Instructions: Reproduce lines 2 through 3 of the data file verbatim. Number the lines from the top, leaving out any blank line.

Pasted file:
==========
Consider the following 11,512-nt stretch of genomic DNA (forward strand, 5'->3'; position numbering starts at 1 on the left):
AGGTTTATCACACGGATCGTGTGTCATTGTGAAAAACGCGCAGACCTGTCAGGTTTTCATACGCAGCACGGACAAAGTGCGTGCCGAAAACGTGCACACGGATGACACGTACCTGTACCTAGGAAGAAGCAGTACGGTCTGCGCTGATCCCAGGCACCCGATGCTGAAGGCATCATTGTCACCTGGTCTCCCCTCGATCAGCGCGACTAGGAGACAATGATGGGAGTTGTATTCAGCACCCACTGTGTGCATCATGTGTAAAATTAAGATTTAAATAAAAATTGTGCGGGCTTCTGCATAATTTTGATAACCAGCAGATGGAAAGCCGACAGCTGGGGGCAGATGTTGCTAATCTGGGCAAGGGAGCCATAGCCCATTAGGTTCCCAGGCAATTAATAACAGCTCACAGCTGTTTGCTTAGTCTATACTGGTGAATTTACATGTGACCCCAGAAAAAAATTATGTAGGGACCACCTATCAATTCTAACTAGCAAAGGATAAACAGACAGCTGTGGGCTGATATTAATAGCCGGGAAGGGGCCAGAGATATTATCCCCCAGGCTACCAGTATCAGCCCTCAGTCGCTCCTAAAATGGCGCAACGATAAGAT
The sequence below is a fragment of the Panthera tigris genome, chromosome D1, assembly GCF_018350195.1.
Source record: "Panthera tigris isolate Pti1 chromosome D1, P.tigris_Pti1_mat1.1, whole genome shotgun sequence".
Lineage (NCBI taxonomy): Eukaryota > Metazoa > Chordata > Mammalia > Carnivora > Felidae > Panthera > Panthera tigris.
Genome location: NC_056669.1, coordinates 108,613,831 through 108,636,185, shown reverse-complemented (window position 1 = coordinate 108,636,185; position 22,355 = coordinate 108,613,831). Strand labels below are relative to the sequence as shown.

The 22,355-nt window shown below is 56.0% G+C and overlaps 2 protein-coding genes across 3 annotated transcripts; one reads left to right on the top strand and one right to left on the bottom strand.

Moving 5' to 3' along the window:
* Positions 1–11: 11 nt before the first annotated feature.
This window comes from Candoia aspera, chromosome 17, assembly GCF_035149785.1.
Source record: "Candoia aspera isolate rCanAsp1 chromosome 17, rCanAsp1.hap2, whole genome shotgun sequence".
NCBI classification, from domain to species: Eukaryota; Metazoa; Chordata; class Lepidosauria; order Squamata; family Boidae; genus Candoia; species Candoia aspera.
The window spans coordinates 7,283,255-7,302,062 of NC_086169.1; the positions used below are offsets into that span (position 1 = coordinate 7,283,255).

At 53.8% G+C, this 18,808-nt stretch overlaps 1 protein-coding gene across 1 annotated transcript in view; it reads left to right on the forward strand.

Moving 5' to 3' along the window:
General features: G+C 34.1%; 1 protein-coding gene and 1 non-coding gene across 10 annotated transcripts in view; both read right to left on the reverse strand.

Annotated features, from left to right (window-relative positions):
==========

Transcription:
AGGTTTATCACACGGATCGTGTGTCATTGTGAAAAACGCGCAGACCTGTCAGGTTTTCATACGCAGCACGGACAAAGTGCGTGCCGAAAACGTGCACACGGATGACACGTACCTGTACCTAGGAAGAAGCAGTACGGTCTGCGCTGATCCCAGGCACCCGATGCTGAAGGCATCATTGTCACCTGGTCTCCCCTCGATCAGCGCGACTAGGAGACAATGATGGGAGTTGTATTCAGCACCCACTGTGTGCATCATGTGTAAAATTAAGATTTAAATAAAAATTGTGCGGGCTTCTGCATAATTTTGATAACCAGCAGATGGAAAGCCGACAGCTGGGGGCAGATGTTGCTAATCTGGGCAAGGGAGCCATAGCCCATTAGGTTCCCAGGCAATTAATAACAGCTCACAGCTGTTTGCTTAGTCTATACTGGTGAATTTACATGTGACCCCAGAAAAAAATTATGTAGGGACCACCTATCAATTCTAACTAGCAAAGGATAAACAGACAGCTGTGGGCTGATATTAATAGCCGGGAAGGGGCCAGAGATATTATCCCCCAGGCTACCAGTATCAGCCCTCAGTCGCTCCTAAAATGGCGCAACGATAAGAT
The sequence below is a fragment of the Panthera tigris genome, chromosome D1, assembly GCF_018350195.1.